The effectiveness of medication varies depending on each person; in some people it completely removes all symptoms of ADHD for as long as the medication is active (8-10 hours usually I think), while in others rather than a 100% improvement it's a 60-90% improvement. Either way it's still always a huge improvement over not being medicated at all.

The same medication doesn't always work for everyone, but in 99% of cases, one kind of medication or the other will work, and is found through a process of trial and error. I may find that what I'm going to be prescribed won't work for me and I'll have to try something else in the future, but with any luck that won't be the case.

So how exactly does ADHD affect me? There's a lot more to it than just "always distracted", but that's the most obvious symptom, especially in my case, and here's the explanation for that, given by someone who understands it better than I do: "Basically, the dopamine and norepinephrine levels in my brain are low and the prevailing theory is that because the brain requires these hormones to regulate things like memory, emotion, and motivation I will search for whatever is most stimulating in order to increase the levels of those hormones. That's why one of the symptoms of ADHD is inattention and fidgeting and people with ADHD find it near impossible to combat this search for stimulus."

I fidget, all the time. Mainly with my legs, I'll bounce them up and down quickly until they get too tired then switch to some other less-tiring action. If possible, rather than fidget sitting down I'll just pace around the room. I do that while listening to music, and while eating anything that doesn't require me to sit down for, and just for thinking in general.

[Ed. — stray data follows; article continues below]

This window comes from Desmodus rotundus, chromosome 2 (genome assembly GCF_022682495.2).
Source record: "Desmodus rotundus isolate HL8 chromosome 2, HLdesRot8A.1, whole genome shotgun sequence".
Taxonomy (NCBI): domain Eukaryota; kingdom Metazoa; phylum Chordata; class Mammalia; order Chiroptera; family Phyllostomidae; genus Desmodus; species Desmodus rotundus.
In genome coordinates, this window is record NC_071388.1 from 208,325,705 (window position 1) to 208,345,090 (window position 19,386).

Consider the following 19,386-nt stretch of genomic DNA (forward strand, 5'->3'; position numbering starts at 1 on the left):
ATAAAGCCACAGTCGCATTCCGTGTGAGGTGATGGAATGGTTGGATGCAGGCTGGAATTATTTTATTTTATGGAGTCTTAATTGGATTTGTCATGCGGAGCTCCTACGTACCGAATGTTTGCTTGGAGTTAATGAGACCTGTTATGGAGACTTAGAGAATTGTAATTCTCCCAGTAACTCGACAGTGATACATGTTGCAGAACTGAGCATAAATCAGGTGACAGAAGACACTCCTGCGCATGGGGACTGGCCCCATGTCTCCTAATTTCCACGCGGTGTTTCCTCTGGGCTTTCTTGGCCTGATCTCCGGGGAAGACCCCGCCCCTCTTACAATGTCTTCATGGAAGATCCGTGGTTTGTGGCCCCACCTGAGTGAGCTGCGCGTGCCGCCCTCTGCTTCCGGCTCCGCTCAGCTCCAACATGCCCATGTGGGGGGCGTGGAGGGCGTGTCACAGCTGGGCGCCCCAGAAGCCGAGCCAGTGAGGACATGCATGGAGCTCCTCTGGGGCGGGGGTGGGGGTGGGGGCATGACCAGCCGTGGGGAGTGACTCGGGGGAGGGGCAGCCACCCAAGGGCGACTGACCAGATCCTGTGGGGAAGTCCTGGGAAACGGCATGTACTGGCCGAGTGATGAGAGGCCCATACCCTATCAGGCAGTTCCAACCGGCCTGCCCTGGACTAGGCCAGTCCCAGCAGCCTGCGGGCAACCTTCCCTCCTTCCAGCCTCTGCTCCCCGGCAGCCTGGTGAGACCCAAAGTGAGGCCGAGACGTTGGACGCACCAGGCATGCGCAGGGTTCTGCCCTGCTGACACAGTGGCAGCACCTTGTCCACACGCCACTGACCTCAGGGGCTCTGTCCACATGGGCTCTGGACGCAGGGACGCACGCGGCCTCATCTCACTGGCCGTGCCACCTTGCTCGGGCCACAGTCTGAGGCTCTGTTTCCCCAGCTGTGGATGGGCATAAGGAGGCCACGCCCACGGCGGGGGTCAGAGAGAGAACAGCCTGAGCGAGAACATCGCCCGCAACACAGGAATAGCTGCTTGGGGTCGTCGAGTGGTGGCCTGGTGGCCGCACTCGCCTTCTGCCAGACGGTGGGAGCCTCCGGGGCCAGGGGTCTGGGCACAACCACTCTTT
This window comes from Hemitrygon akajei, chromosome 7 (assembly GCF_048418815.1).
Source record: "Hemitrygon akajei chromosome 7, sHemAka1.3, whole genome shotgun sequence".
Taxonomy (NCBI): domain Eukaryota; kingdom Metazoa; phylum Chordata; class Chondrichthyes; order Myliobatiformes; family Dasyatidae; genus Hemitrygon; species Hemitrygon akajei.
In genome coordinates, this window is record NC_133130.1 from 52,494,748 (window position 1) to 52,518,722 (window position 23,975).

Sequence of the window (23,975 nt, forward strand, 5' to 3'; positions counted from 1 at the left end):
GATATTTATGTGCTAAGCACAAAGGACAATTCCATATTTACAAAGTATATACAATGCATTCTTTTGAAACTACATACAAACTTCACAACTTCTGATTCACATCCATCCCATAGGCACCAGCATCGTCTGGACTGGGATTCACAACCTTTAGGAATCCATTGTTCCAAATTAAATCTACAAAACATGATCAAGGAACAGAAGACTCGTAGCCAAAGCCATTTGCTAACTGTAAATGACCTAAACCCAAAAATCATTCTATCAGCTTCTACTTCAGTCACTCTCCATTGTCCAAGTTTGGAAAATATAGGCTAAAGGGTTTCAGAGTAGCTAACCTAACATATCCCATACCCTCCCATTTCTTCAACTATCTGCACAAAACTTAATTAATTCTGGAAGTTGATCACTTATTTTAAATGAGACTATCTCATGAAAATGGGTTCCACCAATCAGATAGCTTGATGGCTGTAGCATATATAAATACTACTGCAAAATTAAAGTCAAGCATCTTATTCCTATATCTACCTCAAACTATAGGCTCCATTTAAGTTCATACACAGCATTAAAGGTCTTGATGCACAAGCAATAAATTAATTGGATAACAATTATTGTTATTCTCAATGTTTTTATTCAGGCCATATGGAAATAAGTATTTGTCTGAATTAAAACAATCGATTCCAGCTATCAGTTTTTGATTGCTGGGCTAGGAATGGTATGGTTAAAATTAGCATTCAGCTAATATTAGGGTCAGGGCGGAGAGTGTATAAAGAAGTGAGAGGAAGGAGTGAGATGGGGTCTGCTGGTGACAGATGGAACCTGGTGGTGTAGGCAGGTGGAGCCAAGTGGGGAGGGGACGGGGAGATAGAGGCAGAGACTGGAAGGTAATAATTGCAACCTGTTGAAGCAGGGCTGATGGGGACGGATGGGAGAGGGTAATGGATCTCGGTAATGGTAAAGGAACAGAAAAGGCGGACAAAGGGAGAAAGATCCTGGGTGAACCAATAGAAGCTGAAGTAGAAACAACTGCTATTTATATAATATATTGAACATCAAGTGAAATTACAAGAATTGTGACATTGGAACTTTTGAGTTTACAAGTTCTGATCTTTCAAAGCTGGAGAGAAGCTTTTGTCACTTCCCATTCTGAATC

"I will search for whatever is most stimulating in order to increase the levels of those hormones". Whatever is most stimulating. My parents always used to think (and possibly still do) that I'm addicted to video games, and to computer games, and to computers/the Internet in general. I've given it a lot of thought myself over the years, given that I do spend a lot of time on them and nowhere near enough time on productive things like homework and studying, but the prospect never really made sense to me. I felt like a more fitting explanation would be that I was addicted to entertainment, because if you took away my computer or playstation or whatever, I sure as hell wouldn't suddenly think "well I guess I may as well do my homework and revise so I can get good grades", I'd just move onto the next most entertaining thing, which is TV or reading, whichever I feel like at the time.

Whatever is most stimulating really makes a whole lot of sense in this context; I never felt like video game addiction really explained what was going on in my head when I spent a lot of time playing video games, whereas the idea that my ADHD brain is constantly pushing me to do the most stimulating activity available makes perfect sense considering that I always thought of "my addiction" as just always wanting to be doing the most entertaining activity available, and that was almost always playing on one console or another, while nowadays it's a mix of League, browsing Internet forums such as Reddit or MOBAFire, and the occasional wiki-researching tangent when I get curious about some random subject like black holes and read the first page, then end up opening up every other link on the page when I get curious about those links too. And funnily enough that's actually how I became aware of ADHD, years before considering that I myself might have it.